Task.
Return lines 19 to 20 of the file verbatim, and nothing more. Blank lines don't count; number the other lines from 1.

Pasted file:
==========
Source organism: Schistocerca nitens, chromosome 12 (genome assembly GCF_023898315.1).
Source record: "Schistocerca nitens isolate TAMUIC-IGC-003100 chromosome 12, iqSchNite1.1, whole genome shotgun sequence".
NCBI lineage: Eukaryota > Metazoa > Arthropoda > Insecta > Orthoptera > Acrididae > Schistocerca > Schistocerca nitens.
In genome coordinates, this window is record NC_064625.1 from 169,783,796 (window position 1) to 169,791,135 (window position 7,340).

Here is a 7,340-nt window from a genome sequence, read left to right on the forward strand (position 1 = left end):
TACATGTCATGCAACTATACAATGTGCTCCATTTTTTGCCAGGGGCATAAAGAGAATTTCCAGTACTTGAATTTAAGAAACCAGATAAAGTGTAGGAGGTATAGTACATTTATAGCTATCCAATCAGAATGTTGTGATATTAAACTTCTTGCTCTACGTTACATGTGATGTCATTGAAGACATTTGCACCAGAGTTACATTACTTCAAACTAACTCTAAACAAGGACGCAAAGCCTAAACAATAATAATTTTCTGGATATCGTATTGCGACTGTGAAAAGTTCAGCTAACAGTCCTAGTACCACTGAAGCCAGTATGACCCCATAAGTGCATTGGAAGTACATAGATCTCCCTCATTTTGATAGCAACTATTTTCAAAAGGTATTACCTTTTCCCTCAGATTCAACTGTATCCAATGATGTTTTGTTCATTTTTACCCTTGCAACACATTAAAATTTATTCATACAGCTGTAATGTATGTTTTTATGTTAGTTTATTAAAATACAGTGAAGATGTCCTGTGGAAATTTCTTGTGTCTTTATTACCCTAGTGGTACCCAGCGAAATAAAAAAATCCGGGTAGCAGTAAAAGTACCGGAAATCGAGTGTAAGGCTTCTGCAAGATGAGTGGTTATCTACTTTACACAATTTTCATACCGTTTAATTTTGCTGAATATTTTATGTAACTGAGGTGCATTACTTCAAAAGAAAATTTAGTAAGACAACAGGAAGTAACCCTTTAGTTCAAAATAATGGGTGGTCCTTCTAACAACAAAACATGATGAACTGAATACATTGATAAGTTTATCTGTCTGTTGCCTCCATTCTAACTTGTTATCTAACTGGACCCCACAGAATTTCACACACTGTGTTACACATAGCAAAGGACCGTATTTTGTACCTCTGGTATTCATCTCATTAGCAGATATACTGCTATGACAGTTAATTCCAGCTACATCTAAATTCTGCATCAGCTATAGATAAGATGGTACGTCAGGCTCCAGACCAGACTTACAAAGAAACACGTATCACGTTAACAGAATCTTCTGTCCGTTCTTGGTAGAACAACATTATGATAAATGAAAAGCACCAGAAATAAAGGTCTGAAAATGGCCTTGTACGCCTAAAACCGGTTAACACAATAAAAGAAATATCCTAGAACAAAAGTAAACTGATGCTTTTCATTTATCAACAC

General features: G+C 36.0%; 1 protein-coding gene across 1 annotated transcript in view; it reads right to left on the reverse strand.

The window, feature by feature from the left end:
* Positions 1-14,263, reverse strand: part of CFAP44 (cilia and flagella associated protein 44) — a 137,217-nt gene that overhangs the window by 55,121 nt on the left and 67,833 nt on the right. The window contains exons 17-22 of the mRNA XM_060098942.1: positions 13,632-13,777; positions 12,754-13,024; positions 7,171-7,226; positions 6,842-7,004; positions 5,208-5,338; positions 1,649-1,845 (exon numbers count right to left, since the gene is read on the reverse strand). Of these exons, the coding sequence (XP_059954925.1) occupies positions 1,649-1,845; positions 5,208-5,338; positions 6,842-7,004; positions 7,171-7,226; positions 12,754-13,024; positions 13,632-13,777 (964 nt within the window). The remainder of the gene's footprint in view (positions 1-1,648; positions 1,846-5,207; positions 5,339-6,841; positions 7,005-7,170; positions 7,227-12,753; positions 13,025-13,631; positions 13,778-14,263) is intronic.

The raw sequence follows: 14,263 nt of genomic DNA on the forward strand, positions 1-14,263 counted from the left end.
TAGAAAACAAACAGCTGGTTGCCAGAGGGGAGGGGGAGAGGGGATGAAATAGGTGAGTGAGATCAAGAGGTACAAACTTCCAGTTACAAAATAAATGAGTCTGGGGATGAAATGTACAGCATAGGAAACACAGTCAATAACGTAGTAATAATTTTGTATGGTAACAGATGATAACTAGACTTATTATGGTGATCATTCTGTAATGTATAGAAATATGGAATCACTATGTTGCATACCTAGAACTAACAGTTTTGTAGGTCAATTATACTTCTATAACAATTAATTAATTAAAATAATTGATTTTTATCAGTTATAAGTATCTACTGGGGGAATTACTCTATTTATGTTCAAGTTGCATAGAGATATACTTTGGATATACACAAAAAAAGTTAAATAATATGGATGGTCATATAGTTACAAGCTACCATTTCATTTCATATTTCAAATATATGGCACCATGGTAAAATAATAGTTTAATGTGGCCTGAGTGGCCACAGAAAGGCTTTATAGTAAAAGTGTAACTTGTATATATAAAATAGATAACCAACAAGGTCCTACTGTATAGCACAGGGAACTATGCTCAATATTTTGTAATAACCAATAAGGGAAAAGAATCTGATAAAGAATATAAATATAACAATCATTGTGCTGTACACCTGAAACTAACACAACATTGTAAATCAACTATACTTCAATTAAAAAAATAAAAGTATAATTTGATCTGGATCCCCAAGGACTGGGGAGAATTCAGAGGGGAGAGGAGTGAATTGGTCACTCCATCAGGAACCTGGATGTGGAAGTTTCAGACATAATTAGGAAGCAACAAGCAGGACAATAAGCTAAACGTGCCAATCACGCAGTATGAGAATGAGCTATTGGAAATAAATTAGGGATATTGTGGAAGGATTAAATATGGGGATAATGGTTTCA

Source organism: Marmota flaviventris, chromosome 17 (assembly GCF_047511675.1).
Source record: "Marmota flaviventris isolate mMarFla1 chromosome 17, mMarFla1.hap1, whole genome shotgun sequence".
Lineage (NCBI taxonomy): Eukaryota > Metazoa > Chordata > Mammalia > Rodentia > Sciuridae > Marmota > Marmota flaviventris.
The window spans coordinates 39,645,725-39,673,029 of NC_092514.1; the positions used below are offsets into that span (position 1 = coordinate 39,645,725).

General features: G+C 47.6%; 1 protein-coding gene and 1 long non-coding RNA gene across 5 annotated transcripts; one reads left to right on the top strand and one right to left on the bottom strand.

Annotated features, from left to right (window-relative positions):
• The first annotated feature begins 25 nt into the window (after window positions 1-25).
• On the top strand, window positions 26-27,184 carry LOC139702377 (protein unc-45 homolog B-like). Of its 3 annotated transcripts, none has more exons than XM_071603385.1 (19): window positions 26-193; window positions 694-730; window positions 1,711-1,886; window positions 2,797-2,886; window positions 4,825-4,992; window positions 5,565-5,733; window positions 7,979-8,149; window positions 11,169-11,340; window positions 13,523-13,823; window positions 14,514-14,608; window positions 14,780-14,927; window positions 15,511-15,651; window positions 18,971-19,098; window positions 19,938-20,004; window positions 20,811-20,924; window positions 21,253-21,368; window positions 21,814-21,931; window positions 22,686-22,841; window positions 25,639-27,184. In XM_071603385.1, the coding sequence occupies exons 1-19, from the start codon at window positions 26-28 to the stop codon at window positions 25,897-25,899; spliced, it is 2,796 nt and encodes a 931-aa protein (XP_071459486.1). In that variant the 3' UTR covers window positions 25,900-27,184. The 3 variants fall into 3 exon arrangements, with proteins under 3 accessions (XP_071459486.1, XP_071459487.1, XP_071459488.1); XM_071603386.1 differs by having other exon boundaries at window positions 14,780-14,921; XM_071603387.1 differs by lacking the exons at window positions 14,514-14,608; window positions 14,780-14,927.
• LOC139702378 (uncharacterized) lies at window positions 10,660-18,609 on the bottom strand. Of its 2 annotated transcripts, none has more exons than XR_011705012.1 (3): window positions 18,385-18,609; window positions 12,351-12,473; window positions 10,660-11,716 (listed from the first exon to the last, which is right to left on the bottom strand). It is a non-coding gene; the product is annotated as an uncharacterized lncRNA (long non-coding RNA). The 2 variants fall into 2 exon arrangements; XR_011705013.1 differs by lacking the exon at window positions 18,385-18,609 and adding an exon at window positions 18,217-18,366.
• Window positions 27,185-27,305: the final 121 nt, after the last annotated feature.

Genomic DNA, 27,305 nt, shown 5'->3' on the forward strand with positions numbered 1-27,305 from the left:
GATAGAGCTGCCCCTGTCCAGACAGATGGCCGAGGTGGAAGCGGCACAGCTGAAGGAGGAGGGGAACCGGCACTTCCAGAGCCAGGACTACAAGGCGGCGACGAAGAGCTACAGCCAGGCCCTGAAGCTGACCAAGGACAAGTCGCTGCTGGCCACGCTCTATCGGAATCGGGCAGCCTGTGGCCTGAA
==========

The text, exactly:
• On the top strand, window positions 26-27,184 carry LOC139702377 (protein unc-45 homolog B-like). Of its 3 annotated transcripts, none has more exons than XM_071603385.1 (19): window positions 26-193; window positions 694-730; window positions 1,711-1,886; window positions 2,797-2,886; window positions 4,825-4,992; window positions 5,565-5,733; window positions 7,979-8,149; window positions 11,169-11,340; window positions 13,523-13,823; window positions 14,514-14,608; window positions 14,780-14,927; window positions 15,511-15,651; window positions 18,971-19,098; window positions 19,938-20,004; window positions 20,811-20,924; window positions 21,253-21,368; window positions 21,814-21,931; window positions 22,686-22,841; window positions 25,639-27,184. In XM_071603385.1, the coding sequence occupies exons 1-19, from the start codon at window positions 26-28 to the stop codon at window positions 25,897-25,899; spliced, it is 2,796 nt and encodes a 931-aa protein (XP_071459486.1). In that variant the 3' UTR covers window positions 25,900-27,184. The 3 variants fall into 3 exon arrangements, with proteins under 3 accessions (XP_071459486.1, XP_071459487.1, XP_071459488.1); XM_071603386.1 differs by having other exon boundaries at window positions 14,780-14,921; XM_071603387.1 differs by lacking the exons at window positions 14,514-14,608; window positions 14,780-14,927.
• LOC139702378 (uncharacterized) lies at window positions 10,660-18,609 on the bottom strand. Of its 2 annotated transcripts, none has more exons than XR_011705012.1 (3): window positions 18,385-18,609; window positions 12,351-12,473; window positions 10,660-11,716 (listed from the first exon to the last, which is right to left on the bottom strand). It is a non-coding gene; the product is annotated as an uncharacterized lncRNA (long non-coding RNA). The 2 variants fall into 2 exon arrangements; XR_011705013.1 differs by lacking the exon at window positions 18,385-18,609 and adding an exon at window positions 18,217-18,366.